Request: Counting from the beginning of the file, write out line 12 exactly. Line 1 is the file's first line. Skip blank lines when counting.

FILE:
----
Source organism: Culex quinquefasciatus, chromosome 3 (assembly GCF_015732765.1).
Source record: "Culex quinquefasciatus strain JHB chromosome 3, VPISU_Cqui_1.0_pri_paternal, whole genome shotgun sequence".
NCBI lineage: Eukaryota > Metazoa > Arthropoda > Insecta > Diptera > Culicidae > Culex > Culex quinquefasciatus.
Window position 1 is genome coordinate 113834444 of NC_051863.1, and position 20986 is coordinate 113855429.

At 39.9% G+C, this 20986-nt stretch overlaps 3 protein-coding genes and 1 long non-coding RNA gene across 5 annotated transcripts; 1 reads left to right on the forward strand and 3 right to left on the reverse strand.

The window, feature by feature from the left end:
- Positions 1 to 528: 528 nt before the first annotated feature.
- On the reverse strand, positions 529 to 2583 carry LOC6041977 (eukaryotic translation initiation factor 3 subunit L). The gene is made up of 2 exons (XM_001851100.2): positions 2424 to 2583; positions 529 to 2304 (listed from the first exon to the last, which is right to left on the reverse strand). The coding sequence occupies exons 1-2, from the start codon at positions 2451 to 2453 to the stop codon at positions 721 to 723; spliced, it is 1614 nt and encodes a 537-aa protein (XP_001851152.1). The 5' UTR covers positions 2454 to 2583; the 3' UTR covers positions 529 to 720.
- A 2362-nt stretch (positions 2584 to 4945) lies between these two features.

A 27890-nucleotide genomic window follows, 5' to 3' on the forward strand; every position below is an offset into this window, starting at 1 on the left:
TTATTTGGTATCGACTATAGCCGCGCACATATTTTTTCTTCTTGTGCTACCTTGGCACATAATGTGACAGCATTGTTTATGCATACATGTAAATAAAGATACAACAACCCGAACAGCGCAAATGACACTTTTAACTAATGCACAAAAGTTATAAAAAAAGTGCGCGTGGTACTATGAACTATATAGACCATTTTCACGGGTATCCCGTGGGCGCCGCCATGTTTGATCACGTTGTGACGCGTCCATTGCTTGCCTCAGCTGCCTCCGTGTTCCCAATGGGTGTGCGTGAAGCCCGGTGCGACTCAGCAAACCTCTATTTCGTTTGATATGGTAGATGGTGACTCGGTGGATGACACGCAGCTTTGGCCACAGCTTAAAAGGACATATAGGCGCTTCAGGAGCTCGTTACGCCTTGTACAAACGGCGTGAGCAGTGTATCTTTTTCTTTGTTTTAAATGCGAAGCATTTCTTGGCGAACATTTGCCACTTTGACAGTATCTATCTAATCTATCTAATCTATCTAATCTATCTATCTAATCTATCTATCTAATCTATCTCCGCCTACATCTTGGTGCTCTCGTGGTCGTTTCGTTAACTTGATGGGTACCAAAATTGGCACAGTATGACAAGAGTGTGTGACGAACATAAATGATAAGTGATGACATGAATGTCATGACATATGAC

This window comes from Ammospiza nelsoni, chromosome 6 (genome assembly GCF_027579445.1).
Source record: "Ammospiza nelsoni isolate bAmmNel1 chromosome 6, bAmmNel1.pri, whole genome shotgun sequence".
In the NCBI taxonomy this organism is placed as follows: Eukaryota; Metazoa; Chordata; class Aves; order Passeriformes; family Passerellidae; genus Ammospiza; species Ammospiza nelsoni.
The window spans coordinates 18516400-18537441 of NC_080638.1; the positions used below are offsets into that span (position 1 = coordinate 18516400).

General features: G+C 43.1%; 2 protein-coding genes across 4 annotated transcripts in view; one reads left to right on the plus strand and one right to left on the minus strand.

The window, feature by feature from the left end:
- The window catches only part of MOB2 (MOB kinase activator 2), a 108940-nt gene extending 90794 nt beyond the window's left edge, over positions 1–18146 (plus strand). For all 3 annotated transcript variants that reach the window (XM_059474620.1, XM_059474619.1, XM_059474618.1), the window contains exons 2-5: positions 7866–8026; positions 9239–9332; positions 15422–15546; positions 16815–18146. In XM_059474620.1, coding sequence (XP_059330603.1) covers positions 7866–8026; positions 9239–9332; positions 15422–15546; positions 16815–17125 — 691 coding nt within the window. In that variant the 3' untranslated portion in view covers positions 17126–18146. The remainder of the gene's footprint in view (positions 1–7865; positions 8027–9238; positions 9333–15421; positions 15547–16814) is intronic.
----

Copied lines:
This window comes from Ammospiza nelsoni, chromosome 6 (genome assembly GCF_027579445.1).